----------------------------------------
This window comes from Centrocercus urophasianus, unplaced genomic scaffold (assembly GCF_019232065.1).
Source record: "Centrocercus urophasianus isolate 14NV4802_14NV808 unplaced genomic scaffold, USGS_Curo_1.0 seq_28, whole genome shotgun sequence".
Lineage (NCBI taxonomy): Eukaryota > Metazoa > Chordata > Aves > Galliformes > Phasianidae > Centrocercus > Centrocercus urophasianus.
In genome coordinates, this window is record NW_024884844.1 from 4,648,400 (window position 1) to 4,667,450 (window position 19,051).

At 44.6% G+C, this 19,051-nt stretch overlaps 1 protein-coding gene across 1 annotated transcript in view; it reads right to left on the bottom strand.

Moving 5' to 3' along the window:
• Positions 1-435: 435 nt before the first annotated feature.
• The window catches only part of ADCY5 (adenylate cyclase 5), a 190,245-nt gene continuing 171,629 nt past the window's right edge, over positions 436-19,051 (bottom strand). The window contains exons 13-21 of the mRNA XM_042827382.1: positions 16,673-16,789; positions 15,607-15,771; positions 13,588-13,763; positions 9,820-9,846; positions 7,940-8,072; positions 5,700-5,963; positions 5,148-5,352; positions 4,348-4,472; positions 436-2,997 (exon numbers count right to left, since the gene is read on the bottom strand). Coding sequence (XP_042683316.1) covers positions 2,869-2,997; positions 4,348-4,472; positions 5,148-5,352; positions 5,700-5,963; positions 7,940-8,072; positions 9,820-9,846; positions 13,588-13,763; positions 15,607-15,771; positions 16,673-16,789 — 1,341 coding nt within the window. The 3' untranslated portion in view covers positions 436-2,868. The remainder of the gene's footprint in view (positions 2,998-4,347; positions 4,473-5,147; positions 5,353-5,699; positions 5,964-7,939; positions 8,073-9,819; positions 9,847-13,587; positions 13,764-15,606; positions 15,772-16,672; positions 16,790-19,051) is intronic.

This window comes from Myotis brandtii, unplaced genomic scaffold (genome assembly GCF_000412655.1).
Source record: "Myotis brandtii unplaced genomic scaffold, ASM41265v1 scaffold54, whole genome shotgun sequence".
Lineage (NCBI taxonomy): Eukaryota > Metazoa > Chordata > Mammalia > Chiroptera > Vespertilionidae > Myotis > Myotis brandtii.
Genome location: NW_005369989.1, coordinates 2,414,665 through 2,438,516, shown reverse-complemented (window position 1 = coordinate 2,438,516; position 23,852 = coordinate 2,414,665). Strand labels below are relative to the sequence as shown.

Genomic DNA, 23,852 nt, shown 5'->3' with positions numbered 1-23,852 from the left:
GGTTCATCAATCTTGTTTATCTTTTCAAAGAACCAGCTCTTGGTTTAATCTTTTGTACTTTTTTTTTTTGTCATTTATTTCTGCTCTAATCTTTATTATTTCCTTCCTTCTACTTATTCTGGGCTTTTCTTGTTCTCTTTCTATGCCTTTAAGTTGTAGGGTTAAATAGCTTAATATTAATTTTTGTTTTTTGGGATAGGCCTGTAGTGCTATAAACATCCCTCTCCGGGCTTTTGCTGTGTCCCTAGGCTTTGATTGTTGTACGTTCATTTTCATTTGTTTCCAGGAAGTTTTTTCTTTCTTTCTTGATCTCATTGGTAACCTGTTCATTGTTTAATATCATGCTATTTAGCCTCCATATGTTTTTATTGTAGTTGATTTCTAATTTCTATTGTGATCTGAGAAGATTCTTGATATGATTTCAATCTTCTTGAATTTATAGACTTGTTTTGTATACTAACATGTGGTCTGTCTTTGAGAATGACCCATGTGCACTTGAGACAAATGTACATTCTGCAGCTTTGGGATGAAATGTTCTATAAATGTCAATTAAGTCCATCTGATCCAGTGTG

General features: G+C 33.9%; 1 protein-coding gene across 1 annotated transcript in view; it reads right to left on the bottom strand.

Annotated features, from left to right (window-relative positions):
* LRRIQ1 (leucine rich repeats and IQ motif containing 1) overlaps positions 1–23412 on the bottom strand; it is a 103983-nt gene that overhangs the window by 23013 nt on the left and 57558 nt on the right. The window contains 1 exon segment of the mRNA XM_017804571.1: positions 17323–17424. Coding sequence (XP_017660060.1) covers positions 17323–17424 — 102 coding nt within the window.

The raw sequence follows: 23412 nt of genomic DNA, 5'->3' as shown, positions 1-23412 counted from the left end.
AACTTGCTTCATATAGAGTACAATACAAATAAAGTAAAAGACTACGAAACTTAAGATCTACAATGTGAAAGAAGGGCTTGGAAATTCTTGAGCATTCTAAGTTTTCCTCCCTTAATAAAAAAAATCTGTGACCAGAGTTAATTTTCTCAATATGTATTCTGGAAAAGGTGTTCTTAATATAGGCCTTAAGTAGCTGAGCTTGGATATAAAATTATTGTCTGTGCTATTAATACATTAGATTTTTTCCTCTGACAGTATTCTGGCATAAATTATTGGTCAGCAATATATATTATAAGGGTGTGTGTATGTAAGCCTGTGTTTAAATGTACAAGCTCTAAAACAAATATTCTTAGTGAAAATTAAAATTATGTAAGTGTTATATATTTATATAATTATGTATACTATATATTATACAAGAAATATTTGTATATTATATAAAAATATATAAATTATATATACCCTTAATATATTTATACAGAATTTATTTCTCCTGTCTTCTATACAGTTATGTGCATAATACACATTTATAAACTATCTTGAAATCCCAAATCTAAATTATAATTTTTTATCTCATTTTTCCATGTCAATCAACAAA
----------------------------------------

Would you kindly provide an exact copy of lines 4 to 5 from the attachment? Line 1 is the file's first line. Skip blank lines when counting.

In genome coordinates, this window is record NW_024884844.1 from 4,648,400 (window position 1) to 4,667,450 (window position 19,051).

At 44.6% G+C, this 19,051-nt stretch overlaps 1 protein-coding gene across 1 annotated transcript in view; it reads right to left on the bottom strand.